Assume that the operator $$L$$ has a single resonance, i.e., only one pair of roots of $$p_0$$ differs by an integer $$k$$. Then the operator $$L$$ is $${\fancyscript{F}}$$-equivalent to $$p_0({\epsilon })+ct^k$$, $$c\in {\mathbb C}$$.

### 5.3 Separation of Resonances

A different strategy of choice of the subspaces $$\{V_j\}$$ constituting a normal form, is to reproduce the strategy which results in the Poincaré–Dulac normal form for Fuchsian systems with diagonal residue matrix $$A\in {\text {Mat}}(n,{\mathbb C})$$. Recall that in this case instead of solving the homological Eq. (28), one has to solve matrix equations of the form $$[A, H]+jH=B_j$$, where $$B_j$$ are given matrices from $${\text {Mat}}(n,{\mathbb C})$$, cf. with Ilyashenko and Yakovenko (2008, Theorem 16.15). The operator taking a matrix $$H$$ into the twisted commutator as above, is diagonal in the natural basis of matrices having only one nonzero entry, and kernel of this operator is naturally complementary to its image.

An analogous construction can be applied in the case of operators $$\varvec{P}_j$$ if the polynomial $$p_0={{\fancyscript{E}}}(L)$$ has simple roots. Then multiplication by any polynomial, including $$w_j$$, is diagonal, hence one can choose $$V_j={\text {Ker}}\varvec{P}_j$$. The polynomials $$q_j$$ which appear in the corresponding normal form, will be vanishing at all roots of $$p_0/w_j$$, hence divisible by the latter polynomial (recall that we consider polynomials of degree $$\leqslant \deg p_0-1$$). In particular, if a certain root $$\lambda _i$$ of $$p_0$$ does not appear in any resonance, then all polynomials $$q_j$$ in the normal form will be divisible by $${\epsilon }-\lambda _i$$, and therefore the operator $$M$$ in the normal form established in Theorem 6 will be divisible (from the right) by the first order Euler operators $${\epsilon }-\lambda _i\in {\fancyscript{F}}$$.

This claim gives a partial effective factorization of the normal form (29), which allows to identify factors with $$r_i=0$$. In the next section we explain how one can give an accurate description of the factors in (29) in general.

### 5.4 Completely Reducible Minimal Normal Form

Occurrence of resonances between the roots $$\varLambda =\{\lambda _1,\dots ,\lambda _n\}\subset {\mathbb C}$$ of the polynomial $$p_0\in {\mathbb C}_n[{\epsilon }]$$ allows to introduce certain combinatorial structures. First, the (natural linear) order on $${\mathbb Z}$$ induces a partial order on the roots: $$\lambda _i\geqslant \lambda _k \iff \lambda _i-\lambda _k\in {\mathbb Z}_+$$.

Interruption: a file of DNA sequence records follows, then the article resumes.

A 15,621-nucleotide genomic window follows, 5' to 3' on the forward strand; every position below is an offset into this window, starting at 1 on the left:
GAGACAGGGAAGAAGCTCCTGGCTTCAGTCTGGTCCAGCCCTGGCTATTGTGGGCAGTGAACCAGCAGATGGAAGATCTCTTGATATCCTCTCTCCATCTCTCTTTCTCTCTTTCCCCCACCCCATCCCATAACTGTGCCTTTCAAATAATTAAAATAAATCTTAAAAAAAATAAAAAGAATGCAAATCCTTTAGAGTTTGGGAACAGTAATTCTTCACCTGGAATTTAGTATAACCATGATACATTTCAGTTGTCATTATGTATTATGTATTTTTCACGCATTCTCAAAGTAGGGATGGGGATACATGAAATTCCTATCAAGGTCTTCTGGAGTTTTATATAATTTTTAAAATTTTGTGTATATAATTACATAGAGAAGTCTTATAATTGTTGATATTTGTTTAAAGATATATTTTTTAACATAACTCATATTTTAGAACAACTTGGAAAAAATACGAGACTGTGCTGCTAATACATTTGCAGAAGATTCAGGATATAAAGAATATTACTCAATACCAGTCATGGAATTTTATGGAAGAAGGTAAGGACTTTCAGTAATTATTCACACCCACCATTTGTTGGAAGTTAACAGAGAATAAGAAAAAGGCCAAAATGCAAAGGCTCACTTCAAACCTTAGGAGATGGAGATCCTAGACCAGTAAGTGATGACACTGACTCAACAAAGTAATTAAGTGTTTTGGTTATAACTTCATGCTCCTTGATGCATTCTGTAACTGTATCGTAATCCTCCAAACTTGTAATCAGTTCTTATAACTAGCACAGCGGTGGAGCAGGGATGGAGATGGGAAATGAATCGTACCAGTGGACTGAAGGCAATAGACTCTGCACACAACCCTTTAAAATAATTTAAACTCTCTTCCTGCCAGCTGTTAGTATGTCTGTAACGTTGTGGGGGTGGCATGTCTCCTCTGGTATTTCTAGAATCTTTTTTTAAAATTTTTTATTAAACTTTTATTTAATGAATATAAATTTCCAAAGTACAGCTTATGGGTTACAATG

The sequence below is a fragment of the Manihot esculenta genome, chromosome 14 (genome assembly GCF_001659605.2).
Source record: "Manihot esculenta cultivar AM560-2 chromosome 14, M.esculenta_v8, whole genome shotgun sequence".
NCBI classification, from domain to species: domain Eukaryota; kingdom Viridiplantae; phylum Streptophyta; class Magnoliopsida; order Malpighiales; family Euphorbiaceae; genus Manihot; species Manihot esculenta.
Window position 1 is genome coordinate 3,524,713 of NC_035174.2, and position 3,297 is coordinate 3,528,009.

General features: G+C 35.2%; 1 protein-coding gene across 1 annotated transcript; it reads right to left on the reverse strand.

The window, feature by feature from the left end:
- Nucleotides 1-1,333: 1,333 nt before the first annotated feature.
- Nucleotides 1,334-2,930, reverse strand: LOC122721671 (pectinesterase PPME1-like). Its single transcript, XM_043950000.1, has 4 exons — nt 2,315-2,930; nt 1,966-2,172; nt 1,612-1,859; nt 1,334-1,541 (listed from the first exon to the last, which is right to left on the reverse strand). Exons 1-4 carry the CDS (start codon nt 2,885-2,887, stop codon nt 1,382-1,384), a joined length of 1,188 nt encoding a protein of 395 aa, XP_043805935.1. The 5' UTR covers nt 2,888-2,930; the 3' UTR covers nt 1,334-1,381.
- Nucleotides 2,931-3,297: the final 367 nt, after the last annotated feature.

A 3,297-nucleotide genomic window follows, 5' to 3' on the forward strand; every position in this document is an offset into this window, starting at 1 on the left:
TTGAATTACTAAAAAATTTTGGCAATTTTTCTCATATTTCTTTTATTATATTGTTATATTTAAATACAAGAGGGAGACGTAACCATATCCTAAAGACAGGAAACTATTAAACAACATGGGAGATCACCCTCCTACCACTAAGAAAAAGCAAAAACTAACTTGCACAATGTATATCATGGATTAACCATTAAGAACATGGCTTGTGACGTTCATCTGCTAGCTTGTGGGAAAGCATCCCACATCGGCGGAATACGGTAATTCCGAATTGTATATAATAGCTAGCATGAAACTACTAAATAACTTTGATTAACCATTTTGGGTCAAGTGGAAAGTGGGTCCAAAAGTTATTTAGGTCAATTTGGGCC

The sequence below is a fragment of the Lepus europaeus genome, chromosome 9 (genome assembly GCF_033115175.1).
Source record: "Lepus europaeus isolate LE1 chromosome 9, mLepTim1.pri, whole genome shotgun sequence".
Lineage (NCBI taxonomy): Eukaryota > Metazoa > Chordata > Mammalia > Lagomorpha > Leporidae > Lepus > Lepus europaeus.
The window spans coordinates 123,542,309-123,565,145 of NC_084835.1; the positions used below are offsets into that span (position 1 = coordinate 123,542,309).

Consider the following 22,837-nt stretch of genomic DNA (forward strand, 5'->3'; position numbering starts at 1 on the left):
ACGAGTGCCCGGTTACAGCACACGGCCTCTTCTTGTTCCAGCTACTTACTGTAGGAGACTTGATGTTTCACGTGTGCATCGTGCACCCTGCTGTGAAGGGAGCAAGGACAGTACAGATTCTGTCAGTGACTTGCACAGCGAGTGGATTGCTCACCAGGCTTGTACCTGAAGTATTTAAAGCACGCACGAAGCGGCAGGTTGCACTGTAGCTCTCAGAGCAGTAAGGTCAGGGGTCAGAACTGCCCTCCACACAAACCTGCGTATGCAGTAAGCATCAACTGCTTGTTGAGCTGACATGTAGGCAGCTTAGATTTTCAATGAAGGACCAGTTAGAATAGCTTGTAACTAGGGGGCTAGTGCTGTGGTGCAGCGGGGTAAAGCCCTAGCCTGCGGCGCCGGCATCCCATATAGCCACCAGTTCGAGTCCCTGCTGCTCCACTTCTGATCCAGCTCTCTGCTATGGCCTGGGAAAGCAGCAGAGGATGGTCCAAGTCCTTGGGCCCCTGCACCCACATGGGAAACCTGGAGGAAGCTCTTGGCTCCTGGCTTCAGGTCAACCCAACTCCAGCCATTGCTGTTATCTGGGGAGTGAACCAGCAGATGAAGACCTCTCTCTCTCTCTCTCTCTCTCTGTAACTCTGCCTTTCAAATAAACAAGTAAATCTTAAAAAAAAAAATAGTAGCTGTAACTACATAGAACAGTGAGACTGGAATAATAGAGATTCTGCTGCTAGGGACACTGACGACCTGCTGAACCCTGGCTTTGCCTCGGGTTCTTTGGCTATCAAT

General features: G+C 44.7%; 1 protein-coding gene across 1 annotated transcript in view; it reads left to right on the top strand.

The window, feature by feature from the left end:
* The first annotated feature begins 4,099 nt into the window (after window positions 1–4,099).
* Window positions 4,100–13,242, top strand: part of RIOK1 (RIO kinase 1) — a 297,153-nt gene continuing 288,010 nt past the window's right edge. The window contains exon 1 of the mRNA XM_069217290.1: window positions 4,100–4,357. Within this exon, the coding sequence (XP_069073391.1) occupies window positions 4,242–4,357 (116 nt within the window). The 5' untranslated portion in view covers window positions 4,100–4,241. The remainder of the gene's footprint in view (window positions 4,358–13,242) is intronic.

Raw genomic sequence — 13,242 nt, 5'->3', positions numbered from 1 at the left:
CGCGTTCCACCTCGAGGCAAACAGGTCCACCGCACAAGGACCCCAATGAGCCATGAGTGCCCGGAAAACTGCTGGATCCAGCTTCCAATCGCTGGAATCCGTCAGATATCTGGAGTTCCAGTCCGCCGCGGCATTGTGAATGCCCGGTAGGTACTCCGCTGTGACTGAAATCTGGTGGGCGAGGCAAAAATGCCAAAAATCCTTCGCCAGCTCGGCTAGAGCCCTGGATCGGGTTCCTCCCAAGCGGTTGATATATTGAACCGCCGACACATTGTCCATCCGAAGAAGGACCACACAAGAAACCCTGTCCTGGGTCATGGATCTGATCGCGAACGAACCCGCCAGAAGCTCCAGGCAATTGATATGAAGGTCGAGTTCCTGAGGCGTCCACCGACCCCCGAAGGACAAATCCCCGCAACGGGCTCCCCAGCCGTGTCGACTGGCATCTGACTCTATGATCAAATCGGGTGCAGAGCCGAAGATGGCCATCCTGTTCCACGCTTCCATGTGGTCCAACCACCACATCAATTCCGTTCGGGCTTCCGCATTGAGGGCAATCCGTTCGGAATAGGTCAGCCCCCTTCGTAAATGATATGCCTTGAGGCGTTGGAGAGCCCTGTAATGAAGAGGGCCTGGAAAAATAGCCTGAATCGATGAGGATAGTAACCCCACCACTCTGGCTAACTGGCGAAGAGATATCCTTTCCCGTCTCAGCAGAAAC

### Remark 10

If the Euler part has multiple roots, then the set $$\varLambda$$ contains repetitions. To simplify the subsequent arguments, it is convenient to extend the partial order to a full order as follows. The roots of $$p_0$$ are subdivided in resonant groups in such a way that inside each group all roots have integer differences (and hence are comparable in the sense of the partial order). Different resonant groups can be arranged between themselves in any way. The corresponding order is conveniently represented by the enumeration of the set of all roots $$\varLambda =\{\lambda _i\}$$ in the non-decreasing order. This will make $$\varLambda$$ into an ordered set naturally isomorphic to $$\{1,2,\dots ,n\}$$: multiple roots of $$p_0$$ occupy consecutive positions in this list. We call this order a natural order on $$\varLambda$$ (it is not unique, since different resonant groups can be transposed, but is convenient for the formulations).

Second, for each order we can list all roots which produce resonances of this order. Given a natural index $$j\in {\mathbb N}$$, we define

\begin{aligned} \varLambda _j=\{\lambda \in \varLambda :\lambda +j\in \varLambda \}\subset \varLambda ,\quad j=1,2,\dots . \end{aligned}
(36)

This definition, unambiguous in the case where $$p_0$$ has only simple roots, should be modified as follows: if $$\mu +j=\varkappa$$ are two roots in resonance and the multiplicities of $$\mu ,\varkappa$$ in $$\varLambda$$ (the list which now may have repetitions) are $$m,k$$ respectively, then $$\mu$$ enters $$\varLambda _j$$ with the multiplicity equal to $$\min (m,k)$$, that is, with its multiplicity as the root of the polynomial $$w_j=\gcd (p_0,p_0^{\scriptscriptstyle [j]})$$.